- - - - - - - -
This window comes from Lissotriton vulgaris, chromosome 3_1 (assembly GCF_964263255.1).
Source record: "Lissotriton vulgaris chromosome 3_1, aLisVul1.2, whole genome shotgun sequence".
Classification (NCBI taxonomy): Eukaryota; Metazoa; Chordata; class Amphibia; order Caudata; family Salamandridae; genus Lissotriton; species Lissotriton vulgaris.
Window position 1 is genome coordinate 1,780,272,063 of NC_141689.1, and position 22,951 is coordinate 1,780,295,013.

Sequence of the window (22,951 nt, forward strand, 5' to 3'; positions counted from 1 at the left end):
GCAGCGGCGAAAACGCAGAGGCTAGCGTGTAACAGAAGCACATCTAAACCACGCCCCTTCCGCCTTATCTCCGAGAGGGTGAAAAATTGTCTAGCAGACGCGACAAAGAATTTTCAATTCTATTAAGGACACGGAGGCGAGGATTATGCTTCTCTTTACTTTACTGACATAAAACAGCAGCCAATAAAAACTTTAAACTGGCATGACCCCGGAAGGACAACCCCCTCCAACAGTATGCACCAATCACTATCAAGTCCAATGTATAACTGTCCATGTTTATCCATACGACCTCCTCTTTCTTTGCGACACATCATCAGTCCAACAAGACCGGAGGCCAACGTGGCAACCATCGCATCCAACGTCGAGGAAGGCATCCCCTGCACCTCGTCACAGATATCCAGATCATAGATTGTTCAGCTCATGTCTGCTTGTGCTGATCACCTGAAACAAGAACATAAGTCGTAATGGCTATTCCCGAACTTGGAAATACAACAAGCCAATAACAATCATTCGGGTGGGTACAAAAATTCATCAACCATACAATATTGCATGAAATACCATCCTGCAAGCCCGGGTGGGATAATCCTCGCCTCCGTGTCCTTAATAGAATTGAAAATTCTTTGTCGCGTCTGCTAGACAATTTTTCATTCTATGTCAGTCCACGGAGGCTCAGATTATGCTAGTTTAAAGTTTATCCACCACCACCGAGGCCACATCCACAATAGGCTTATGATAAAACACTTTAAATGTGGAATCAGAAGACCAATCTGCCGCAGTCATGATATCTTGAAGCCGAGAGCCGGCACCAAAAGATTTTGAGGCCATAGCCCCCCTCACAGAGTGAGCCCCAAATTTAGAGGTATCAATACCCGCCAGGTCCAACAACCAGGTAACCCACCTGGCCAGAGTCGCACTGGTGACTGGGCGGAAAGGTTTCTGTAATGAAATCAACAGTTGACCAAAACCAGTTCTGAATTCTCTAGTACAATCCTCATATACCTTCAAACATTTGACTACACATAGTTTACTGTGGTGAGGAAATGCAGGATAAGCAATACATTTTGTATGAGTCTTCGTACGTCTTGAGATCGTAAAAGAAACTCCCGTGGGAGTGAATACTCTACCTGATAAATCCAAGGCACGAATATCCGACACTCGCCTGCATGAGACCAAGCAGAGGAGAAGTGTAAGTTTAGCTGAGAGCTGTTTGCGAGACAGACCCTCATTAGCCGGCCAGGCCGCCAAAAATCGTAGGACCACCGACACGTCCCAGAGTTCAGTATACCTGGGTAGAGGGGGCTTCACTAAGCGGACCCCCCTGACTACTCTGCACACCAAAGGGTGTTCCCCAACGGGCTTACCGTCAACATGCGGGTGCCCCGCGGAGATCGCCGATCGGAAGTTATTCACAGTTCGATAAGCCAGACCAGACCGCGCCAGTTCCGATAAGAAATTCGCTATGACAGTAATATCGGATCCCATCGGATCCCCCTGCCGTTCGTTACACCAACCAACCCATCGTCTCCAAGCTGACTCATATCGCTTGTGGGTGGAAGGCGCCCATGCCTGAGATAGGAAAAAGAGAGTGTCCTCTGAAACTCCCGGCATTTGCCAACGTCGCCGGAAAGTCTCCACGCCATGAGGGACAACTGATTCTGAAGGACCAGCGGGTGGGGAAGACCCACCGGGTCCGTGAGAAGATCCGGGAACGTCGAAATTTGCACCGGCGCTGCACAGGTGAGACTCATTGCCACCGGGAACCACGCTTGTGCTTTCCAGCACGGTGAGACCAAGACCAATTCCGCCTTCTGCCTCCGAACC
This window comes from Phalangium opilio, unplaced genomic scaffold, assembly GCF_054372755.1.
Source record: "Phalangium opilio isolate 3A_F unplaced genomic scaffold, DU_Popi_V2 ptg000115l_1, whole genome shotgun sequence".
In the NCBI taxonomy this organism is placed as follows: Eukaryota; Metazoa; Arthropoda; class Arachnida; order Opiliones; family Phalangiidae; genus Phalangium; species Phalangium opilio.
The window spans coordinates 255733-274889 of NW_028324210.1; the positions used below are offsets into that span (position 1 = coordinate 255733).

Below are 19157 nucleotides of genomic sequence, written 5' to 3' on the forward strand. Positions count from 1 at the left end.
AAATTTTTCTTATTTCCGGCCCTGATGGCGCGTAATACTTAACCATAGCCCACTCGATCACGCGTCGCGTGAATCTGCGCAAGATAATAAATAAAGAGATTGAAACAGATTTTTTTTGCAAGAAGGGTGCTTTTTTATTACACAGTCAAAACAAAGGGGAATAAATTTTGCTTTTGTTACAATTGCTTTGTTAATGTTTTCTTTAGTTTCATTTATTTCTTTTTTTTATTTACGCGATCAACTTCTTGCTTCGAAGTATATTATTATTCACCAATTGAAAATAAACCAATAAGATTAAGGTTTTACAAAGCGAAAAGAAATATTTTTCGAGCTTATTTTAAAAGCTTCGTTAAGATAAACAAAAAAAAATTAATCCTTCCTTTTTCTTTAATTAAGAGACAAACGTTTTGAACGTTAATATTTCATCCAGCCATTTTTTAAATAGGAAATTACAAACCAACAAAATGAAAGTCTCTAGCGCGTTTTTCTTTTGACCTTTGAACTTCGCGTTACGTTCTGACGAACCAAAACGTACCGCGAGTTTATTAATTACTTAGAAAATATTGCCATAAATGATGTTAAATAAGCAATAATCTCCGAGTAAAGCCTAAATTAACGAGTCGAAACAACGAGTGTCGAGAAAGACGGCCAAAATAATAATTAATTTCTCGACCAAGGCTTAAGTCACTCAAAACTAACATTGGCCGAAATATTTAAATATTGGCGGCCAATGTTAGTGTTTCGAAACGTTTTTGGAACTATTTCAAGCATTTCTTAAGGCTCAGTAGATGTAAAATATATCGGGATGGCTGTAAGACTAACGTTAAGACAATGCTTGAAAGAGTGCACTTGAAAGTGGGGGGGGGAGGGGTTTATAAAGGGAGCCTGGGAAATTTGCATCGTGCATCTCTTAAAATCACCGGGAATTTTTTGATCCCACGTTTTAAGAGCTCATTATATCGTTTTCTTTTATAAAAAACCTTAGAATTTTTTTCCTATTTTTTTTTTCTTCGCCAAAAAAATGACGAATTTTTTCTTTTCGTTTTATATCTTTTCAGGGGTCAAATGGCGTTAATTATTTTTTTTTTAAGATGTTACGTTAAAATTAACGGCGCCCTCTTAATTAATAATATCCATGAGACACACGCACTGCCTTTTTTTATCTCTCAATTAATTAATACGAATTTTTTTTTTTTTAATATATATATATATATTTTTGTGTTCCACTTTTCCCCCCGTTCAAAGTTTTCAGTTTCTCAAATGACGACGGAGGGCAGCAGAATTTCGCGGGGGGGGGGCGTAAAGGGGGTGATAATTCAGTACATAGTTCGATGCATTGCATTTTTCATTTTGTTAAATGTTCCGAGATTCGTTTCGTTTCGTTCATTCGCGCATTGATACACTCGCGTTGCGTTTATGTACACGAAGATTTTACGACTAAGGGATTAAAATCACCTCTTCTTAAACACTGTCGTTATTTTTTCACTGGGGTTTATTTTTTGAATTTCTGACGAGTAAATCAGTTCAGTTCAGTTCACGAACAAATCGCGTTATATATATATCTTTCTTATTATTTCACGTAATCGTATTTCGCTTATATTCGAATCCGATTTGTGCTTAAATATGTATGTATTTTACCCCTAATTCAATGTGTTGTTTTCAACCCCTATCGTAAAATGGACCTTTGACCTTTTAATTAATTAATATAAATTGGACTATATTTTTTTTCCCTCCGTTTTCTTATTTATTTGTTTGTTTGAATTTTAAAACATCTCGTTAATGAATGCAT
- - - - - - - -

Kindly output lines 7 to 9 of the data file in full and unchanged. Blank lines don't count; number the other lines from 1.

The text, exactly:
This window comes from Phalangium opilio, unplaced genomic scaffold, assembly GCF_054372755.1.
Source record: "Phalangium opilio isolate 3A_F unplaced genomic scaffold, DU_Popi_V2 ptg000115l_1, whole genome shotgun sequence".
In the NCBI taxonomy this organism is placed as follows: Eukaryota; Metazoa; Arthropoda; class Arachnida; order Opiliones; family Phalangiidae; genus Phalangium; species Phalangium opilio.